The Man Who Changed The Complexion of Aviation, and Space, Using Simplicity as The Foundation For His Success – May 27, 2016
May 26, 2016
Everything Old Is New Again – June 10, 2016
June 11, 2016
Show all

Fantastic Designs – June 3, 2016

Robert Novells’ Third Dimension Blog

May 27, 2016

Good Morning and Happy Friday,

I hope your week was good/productive and now that the weekend is here perhaps you are ready for a brief respite from the hustle and bustle of the work week. This week I want to talk about a man who began his career as an industrial designer and then moved in to a number of different areas including aircraft design. However, before we move forward with the story bout Norman Bel Geddes transatlantic flying boat let’s talk about the myths surrounding the Kalinin K-7.


(Analysis of a persistent Internet hoax.)

One of the more persistent hoaxes drifting about on the Internet concerns an airplane called the Kalinin K-7. Built in the early 1930s, the K-7 was Russian, and big. Really big. Russian designers those days displayed a positive passion for sheer size; Igor Sikorsky’s Ilya Muromets, for example, which flew just 10 years after the Wrights’ first powered hop, had four engines and a wingspan of more than 100 feet. The British firm of Handley Page built something similar. But the K-7 dwarfed them all. Its wing was an immense ellipse with a span of 174 feet — just 20 feet shy of a 747’s — eight feet thick and 35 feet from leading to trailing edge at the center. In a civil version, 120 passengers were to be seated spanwise within the wing. Twin booms supported the smallish empennage, and six engines of 750 horsepower each stood side by side on its leading edge. One or two pusher engines — reports differ — were added when the gigantic monoplane, which was of steel construction, was found to be heavier than anticipated. Its reported all-up weight was 84,000 pounds.

The K-7’s landing gear was unusual, being carried in two pods resembling amphibious floats but about the size of motor homes. In the military version, these were equipped with machine gun turrets. They were connected to the main structure by a thicket of struts and by a couple of very large tubes that, I suppose, housed stairways for the gunners.

All this is extraordinary enough, considering the year, but, on the principle that nothing is so impressive that it cannot be improved by a little falsification, someone has produced several renderings of a sort of Megalopseudokalinin — it deserves a dinosaur-like name — and some fanciful text to accompany them. I’m not sure what kind of software is used to create this kind of thing — maybe something for game design, where fantastic structures are standard equipment — but the concoction has at least 18 engines and bristles with guns, including a couple of turrets that seem to have been borrowed from a battle cruiser.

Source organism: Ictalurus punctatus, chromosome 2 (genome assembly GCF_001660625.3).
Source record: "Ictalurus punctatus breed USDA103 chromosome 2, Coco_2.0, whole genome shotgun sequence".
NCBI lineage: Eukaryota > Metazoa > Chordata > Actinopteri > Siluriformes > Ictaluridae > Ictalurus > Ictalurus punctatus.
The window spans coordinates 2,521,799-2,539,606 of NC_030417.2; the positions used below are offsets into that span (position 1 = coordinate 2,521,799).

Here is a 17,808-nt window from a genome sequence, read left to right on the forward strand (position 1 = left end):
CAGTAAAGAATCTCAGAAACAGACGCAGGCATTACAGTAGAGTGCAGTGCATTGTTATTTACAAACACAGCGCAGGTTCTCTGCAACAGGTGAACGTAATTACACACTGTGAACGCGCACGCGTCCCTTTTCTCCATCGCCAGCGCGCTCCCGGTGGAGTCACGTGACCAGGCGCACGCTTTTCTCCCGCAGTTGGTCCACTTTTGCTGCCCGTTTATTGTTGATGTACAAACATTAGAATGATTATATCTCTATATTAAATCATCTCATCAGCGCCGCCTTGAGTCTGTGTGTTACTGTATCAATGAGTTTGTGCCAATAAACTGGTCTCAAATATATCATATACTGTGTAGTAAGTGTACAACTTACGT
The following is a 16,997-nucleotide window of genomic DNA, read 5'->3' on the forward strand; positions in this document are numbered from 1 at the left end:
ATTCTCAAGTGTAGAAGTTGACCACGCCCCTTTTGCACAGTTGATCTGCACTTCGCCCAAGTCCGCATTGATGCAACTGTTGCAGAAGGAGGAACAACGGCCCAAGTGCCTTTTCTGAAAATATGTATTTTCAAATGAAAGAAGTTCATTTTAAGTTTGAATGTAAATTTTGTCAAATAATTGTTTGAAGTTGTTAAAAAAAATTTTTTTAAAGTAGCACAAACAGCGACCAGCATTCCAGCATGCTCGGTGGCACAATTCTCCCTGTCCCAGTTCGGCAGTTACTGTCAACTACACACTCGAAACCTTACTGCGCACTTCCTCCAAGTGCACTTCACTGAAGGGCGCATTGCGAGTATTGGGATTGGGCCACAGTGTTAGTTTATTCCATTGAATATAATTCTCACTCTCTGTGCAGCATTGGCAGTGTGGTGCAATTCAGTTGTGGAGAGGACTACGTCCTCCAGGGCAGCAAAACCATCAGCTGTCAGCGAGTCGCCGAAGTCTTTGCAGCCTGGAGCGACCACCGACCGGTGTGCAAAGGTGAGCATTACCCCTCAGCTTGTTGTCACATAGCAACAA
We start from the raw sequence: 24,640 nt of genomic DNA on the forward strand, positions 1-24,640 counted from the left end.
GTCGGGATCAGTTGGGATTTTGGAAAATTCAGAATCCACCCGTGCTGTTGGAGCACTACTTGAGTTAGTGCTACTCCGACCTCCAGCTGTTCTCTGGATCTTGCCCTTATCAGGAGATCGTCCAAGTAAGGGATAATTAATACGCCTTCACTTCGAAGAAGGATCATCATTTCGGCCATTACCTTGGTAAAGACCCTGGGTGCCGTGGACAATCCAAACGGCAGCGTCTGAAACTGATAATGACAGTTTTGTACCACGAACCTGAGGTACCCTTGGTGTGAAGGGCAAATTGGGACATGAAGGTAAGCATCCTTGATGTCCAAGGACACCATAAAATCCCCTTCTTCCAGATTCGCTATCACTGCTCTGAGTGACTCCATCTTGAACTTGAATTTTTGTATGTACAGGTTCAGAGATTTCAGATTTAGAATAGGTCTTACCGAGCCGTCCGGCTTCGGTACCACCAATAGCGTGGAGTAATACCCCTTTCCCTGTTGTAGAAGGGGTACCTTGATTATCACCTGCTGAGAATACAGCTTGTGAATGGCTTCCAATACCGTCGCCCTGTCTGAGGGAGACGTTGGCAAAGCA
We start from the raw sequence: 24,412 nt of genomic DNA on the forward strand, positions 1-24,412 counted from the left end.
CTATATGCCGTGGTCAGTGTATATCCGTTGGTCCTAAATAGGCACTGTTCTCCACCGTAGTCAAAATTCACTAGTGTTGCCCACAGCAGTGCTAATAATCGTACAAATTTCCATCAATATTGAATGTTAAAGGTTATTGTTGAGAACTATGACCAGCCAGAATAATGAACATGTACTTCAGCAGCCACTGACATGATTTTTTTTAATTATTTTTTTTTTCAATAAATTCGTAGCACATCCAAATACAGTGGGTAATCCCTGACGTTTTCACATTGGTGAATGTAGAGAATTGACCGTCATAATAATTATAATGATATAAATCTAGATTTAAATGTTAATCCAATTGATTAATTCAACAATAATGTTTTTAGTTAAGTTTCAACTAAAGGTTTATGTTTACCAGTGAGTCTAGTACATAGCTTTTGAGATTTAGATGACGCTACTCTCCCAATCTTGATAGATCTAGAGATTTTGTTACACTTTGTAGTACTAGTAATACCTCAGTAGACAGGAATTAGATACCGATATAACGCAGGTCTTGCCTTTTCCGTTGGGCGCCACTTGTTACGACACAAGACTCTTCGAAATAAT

Some people leave skepticism behind when they turn on their computers, and I have seen this bit of skillful fakery excitedly passed along as a genuine Russian airplane, claimed to have a wingspan comparable to the Empire State Building laid on its side — although I think the effort would be wasted, since the height of the Empire State Building is well-known. It is 1,250 feet, omitting the antenna, or nearly five times the wingspan of an A380.

Read More

Below is the photo, you are most often to see on the internet, of the K-7 which is slightly larger than the real airplane featured in the opening photo of this weeks blog…..


Now that we have addressed the K-7 myth let’s talk about Norman Bel Geddes and his futuristic design.

 Airliner Number Four


Norman Bel Geddes (1893-1958) was an accomplished industrial designer known for aerodynamic form that was as much about aesthetics as wind resistance. He began as a theatrical designer before venturing into furniture, cars, trains and aircraft. Perhaps his most innovative design was Airliner Number 4, a transatlantic boat with a 528-foot wingspan— a 747’s is just under 200 feet.

The proposal included twenty 1900-horsepower engines capable of lifting Airliner Number 4 to 5,000 feet and attaining a cruising speed of 100 mph. The 450 passengers could choose from nine decks including private dining rooms, a solarium, a gym, six shuffleboard courts, a dance floor, a library, and a concert hall.

Along with the members of the orchestra, Airliner Number 4’s 155-person crew included telephone operators, masseuses, manicurists, and—ahead of its time—a personal trainer.

Unfortunately, Airliner Number 4 didn’t make it much farther than the drawing board, but its legacy included Howard Hughes’ Spruce Goose.

Source Document

Not a lot of good information to bring you on Airliner Number Four but I do have a quick video on the life of the designer as well as a link to a few photos on unique airplane designs that do fly.

Have a good weekend, take care with family and friends and keep them close, and remember that life is short. Enjoy each and every moment as though it was your last.

Robert Novell

June 3, 2016

Unique Aircraft Designs